When she got home and really checked, she was appalled. Several of the toys cited in the study as being highly toxic were in her child's toy box.
"I try to buy toys that are age-appropriate," she said, "but, like most parents, I figured that, if reputable retailers sell the toys and they are made by well-known manufacturers, they are safe for my child to play with."
But, according to the report — and to what she found at home — this isn't necessarily so.
Most of today's toys are actually made in China or other foreign country, regardless of what label is on the box or what country the manufacturer calls home. These manufacturers aren't held to the same sort of quality control as American companies. This makes it much more difficult to hold those companies accountable when they put a dangerous or defective product on the shelves.
Resources for federal regulatory enforcement — such as they are — are dangerously thin, especially as it applies to imported goods. According to the AAJ report, the Consumer Product Safety Commission had only 15 employees to monitor the nearly 30,000 tons of toys that were imported from foreign markets in 2007, and only one person to test those toys for safety.
"After reading the AAJ article, I chose not to buy a set of metal dishes for Christmas for my child because they were made in China," said Farwell, an associate with the Cappolino Dodd and Krebs law firm in Cameron. She and other attorneys at the firm have experience helping families recover from the sometimes devastating effects of unknowingly using dangerous and defective products. "Talk about something they will put in their mouths! I truly don't think I would have thought twice about it otherwise."
Worse, Farwell noted, American companies seem to resist attempts to pull dangerous products from the shelves. A Public Citizen analysis of consumer recalls found that companies waited an average of 993 days to inform the CPSC of defective products and that the CPSC waited another 209 days before informing the general public of the problems.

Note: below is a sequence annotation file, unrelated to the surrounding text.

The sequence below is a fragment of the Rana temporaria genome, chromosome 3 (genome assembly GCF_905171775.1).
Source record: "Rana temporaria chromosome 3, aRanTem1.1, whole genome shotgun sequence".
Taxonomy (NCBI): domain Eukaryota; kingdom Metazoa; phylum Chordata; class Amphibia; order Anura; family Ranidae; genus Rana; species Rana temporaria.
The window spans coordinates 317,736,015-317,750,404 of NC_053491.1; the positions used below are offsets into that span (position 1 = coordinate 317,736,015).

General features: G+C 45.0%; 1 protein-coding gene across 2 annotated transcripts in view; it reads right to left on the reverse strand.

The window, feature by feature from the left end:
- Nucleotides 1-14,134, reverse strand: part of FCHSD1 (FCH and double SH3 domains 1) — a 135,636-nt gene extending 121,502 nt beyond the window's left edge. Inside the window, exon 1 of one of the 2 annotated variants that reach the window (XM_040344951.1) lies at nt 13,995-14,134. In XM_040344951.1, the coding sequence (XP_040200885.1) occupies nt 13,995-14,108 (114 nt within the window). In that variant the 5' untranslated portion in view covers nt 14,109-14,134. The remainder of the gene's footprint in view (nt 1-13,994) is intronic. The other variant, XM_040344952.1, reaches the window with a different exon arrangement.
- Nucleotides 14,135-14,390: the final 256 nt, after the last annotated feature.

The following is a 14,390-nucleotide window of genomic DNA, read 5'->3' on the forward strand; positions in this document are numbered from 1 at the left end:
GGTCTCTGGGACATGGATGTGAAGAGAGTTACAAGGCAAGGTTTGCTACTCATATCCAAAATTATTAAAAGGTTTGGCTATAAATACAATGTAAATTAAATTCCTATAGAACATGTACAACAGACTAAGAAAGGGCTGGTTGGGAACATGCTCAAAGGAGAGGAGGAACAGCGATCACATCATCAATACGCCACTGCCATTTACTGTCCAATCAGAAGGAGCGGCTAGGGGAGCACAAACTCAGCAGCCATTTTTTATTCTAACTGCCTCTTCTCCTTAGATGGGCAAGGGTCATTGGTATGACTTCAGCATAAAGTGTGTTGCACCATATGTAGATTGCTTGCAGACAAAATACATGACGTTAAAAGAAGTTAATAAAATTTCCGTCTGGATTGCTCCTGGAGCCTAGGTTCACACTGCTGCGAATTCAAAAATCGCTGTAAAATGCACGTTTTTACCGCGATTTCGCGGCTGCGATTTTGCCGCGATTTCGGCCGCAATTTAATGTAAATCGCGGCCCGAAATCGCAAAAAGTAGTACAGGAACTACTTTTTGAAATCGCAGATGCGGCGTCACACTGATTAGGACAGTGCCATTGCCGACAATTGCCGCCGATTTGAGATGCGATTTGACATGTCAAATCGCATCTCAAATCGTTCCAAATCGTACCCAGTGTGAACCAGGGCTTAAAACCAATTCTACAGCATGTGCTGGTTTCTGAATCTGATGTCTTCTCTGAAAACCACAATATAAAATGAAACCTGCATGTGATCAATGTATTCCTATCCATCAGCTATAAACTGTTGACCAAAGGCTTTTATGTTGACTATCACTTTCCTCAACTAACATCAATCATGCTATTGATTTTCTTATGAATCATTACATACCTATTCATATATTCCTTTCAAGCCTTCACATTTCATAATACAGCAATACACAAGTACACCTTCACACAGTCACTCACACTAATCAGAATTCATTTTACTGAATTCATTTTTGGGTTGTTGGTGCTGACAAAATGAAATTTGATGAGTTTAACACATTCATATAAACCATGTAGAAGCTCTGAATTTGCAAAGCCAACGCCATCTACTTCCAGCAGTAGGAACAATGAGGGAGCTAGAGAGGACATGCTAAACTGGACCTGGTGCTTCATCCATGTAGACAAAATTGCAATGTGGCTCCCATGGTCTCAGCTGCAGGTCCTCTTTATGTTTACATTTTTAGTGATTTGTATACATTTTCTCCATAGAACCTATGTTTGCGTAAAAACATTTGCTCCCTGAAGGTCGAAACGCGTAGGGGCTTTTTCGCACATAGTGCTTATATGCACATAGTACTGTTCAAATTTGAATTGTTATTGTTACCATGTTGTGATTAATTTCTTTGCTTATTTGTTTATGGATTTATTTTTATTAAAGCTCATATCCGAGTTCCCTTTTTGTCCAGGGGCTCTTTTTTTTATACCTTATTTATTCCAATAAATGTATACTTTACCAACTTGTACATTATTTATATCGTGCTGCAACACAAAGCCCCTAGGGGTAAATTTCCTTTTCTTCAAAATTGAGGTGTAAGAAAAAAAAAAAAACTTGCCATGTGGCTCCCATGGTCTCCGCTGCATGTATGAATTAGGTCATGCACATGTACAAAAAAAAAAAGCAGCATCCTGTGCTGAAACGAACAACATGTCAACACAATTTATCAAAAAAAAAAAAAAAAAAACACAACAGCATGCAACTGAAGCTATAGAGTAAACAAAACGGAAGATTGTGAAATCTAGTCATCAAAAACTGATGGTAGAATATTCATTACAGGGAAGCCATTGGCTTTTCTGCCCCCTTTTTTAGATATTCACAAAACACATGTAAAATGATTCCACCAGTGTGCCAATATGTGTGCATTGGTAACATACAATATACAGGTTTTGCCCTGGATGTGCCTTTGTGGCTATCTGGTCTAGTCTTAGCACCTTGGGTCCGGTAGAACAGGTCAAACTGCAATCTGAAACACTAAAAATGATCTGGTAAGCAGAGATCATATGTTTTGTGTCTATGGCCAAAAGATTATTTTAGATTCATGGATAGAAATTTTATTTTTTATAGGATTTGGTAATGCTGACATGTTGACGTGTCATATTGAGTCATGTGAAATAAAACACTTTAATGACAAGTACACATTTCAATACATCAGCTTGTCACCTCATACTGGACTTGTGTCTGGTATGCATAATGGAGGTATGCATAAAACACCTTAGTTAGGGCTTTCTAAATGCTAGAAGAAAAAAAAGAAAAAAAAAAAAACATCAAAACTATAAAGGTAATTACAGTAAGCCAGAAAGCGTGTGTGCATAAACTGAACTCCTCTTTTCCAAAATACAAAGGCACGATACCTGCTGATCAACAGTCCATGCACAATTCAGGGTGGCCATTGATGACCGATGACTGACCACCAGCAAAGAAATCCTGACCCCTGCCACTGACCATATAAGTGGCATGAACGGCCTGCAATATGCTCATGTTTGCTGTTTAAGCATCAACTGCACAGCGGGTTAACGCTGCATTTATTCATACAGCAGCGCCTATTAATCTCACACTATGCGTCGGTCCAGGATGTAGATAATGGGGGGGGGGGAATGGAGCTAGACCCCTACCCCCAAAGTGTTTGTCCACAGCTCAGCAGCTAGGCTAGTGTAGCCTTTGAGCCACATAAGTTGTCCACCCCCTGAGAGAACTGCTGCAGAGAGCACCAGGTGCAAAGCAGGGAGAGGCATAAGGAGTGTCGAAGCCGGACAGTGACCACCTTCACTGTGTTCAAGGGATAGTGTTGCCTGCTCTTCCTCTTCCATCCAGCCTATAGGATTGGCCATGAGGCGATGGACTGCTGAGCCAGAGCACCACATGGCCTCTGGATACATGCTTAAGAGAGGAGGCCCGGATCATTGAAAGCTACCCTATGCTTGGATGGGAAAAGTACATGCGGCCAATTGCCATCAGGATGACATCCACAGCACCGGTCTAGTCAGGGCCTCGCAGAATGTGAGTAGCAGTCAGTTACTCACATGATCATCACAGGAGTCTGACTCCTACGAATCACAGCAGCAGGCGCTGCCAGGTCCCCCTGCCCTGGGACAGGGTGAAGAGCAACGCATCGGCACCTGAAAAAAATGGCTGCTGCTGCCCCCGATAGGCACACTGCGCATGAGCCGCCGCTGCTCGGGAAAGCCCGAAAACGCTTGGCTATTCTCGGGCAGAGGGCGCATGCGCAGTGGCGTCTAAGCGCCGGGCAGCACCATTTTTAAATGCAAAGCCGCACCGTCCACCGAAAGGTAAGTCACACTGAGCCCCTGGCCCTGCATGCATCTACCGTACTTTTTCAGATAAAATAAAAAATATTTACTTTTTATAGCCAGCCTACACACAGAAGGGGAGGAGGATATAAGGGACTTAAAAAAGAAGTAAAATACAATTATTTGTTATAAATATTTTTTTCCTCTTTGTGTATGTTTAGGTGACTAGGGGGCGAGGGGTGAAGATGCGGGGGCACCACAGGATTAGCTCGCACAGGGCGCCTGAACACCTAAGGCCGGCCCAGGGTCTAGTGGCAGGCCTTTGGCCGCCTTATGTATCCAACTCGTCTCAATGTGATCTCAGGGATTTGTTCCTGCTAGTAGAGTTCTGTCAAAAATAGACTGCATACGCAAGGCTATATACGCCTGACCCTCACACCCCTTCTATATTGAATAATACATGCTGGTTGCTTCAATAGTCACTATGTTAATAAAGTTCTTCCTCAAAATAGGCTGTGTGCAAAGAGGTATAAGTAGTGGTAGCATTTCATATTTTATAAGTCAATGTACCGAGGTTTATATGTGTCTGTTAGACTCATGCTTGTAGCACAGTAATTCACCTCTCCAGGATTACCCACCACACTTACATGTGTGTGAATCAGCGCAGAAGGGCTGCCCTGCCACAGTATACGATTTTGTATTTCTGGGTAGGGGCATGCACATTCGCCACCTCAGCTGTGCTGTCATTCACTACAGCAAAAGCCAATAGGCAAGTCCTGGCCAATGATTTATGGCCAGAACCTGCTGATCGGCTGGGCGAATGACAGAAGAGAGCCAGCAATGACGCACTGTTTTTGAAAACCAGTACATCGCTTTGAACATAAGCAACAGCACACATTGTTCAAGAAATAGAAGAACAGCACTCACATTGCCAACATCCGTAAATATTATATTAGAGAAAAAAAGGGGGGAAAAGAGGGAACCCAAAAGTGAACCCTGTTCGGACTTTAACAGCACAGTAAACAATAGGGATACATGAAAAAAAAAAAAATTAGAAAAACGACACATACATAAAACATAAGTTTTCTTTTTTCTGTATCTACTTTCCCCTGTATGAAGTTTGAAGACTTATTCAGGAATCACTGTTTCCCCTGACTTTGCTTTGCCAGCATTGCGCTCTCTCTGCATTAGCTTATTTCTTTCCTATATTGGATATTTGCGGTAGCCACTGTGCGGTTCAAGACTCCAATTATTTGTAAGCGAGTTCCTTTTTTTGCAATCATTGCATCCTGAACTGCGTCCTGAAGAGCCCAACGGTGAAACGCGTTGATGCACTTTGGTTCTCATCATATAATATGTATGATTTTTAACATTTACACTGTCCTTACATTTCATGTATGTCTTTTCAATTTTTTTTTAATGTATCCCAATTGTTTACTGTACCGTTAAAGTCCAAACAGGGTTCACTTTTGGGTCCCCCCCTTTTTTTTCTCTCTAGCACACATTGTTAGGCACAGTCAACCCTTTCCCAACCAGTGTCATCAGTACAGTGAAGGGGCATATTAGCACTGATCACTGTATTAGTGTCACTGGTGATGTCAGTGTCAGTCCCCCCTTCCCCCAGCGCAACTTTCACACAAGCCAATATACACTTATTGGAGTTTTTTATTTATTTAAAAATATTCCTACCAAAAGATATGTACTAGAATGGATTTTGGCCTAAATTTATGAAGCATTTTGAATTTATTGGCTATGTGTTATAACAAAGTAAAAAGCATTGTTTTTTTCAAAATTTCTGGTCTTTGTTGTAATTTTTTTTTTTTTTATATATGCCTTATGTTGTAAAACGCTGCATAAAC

"This is scary," said Farwell. "These toys contain dangerous levels of lead, cadmium and asbestos — and more than just trace amounts but, in some cases, enough to cause serious injury to children. But, because we've dismantled our safety net for consumer products and made it more difficult to hold American manufacturers and retailers accountable, retailers and toy companies who put profits first can threaten our children with impunity."
Farwell urged parents to take the time to learn about the toys they are buying, especially if the toy is made in China. "There is very good information on the Web," she said. "The CPSC has a good list of toys to avoid, and so does Consumer Reports."
Among the findings of the report:
• There has been a 54 percent increase in toy-related injuries from 1999-2008.
• 20 percent of children's jewelry has been found to contain dangerous levels of lead, even after the massive recalls of 2008.
• 12percent of children's jewelry contained dangerous levels of cadmium.
• 21 million toys recalled since 2006 contained small, powerful magnets; if a child should swallow two or more of these magnets, they can attract each other through intestinal walls, resulting in twisted, blocked or pinched intestines.
You can read the full report at http://www.justice.org/cps/rde/xchg/justice/hs.xsl/13891.htm